On Internet Speeds and Data Caps

As a first post I’d like to share my thoughts on an editorial from Super Bunnyhop (one of my favourite Youtube personalities):


The video is more like an introduction because it touches on too many different issues. The costs in Europe aren’t that low, you have to consider ping, throttling, reliability and so on. I’d say you can get a decent service for around 20 dollars but a lot of these deals are only for new customers while old customers are stuck with more expensive, slower plans and have to argue with the ISP to get a better deal.

To offer some perspective from a long time UPC customer (the Czech Republic):

New customers can get a 120/12Mbps connection for 42 USD per month (32 if signed for 12 months ahead) while old customers have 120/10Mbps connection for 50 USD. Or new customers can get 40/4Mbps for 32 USD (22 if you sign 12 months ahead) while old have 60/6Mbps for 32 USD.

While we rarely have any caps we do have FUPs (Fair User Policy) which often allow the ISP to throttle the connection if they think you’re transferring too much data. In general I’m actually absolutely for soft caps (not hard caps, mind you). Now more than ever we need the access to internet services with lower overhead costs but tiered additional cost for power users. You have a household of four power users? Don’t expect to pay the same amount as a household of one light user.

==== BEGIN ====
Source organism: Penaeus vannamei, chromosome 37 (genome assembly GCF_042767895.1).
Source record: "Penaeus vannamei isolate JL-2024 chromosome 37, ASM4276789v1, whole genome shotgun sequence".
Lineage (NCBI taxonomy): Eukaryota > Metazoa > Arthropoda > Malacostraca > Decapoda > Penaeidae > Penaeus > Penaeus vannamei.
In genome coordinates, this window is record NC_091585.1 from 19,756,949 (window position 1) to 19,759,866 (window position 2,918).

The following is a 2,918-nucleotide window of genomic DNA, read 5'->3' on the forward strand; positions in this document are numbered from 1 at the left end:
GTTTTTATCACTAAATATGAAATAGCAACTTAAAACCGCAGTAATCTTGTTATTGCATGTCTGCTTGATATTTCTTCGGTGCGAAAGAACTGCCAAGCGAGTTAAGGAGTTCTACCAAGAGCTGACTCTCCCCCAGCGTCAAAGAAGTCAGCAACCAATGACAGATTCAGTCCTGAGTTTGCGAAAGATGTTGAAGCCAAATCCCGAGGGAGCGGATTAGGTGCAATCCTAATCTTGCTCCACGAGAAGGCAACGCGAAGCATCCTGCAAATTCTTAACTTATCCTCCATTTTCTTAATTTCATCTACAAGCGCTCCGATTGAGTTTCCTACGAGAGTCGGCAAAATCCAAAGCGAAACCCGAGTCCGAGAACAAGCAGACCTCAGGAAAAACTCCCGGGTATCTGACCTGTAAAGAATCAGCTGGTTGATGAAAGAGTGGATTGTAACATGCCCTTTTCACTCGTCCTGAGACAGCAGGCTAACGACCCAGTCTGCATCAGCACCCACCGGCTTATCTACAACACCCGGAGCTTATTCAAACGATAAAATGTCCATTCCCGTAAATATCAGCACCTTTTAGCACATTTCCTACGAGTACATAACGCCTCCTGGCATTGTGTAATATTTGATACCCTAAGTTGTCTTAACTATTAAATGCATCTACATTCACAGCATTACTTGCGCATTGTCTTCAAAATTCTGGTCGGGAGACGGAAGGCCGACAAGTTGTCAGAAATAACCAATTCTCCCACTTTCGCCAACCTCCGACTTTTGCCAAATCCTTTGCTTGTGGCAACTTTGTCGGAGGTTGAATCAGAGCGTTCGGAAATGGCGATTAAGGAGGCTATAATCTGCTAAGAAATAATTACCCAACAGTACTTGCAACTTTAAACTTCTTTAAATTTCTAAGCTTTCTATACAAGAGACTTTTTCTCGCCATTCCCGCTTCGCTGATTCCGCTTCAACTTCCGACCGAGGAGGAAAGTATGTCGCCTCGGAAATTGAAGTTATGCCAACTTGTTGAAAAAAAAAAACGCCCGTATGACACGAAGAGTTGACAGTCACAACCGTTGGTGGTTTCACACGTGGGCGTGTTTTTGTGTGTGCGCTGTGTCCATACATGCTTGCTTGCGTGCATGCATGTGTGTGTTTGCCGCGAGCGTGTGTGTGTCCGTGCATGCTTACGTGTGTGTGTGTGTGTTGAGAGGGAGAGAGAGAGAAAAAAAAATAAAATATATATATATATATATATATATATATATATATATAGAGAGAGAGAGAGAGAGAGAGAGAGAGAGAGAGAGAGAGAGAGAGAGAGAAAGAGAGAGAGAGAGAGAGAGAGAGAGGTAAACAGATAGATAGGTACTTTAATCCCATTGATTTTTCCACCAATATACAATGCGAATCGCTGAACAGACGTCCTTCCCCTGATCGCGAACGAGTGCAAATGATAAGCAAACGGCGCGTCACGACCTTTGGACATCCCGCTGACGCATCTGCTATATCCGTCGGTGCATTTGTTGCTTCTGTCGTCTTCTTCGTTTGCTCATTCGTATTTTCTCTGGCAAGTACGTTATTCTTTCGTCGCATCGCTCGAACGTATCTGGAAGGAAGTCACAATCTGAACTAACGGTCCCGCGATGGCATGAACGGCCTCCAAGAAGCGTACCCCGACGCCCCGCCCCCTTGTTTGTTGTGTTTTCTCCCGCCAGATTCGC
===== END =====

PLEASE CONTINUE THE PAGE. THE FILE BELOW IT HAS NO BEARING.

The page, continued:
Please, start thinking about what you download, what you watch and how often. Sure the price needs to be more adequate than 10 dollars per 50 GB but this could be a good thing too because it should evolve into possible tiers for extreme power users like big Youtube personalities. The soft cap isn’t the villain here, it’s the market share and political pull ISPs like Comcast have, it’s the size of America and how worse the availability of ISPs and therefore the competition is than in Europe.

Are there no alternatives in your area? Then you have a huge market opportunity right there. You could look into the cost of setting up a similar internet service exactly where you live and then get actual information whether someone could put Comcast out of business. Also the difference between America and Europe is largely due to minimum and average wage, cost of living and general value of money. That’s why as a European I don’t like it when American online based businesses complain about their costs.

Either way, an interesting video (as always, Super Bunnyhop does great editorials), just don’t forget to consider the broader implications.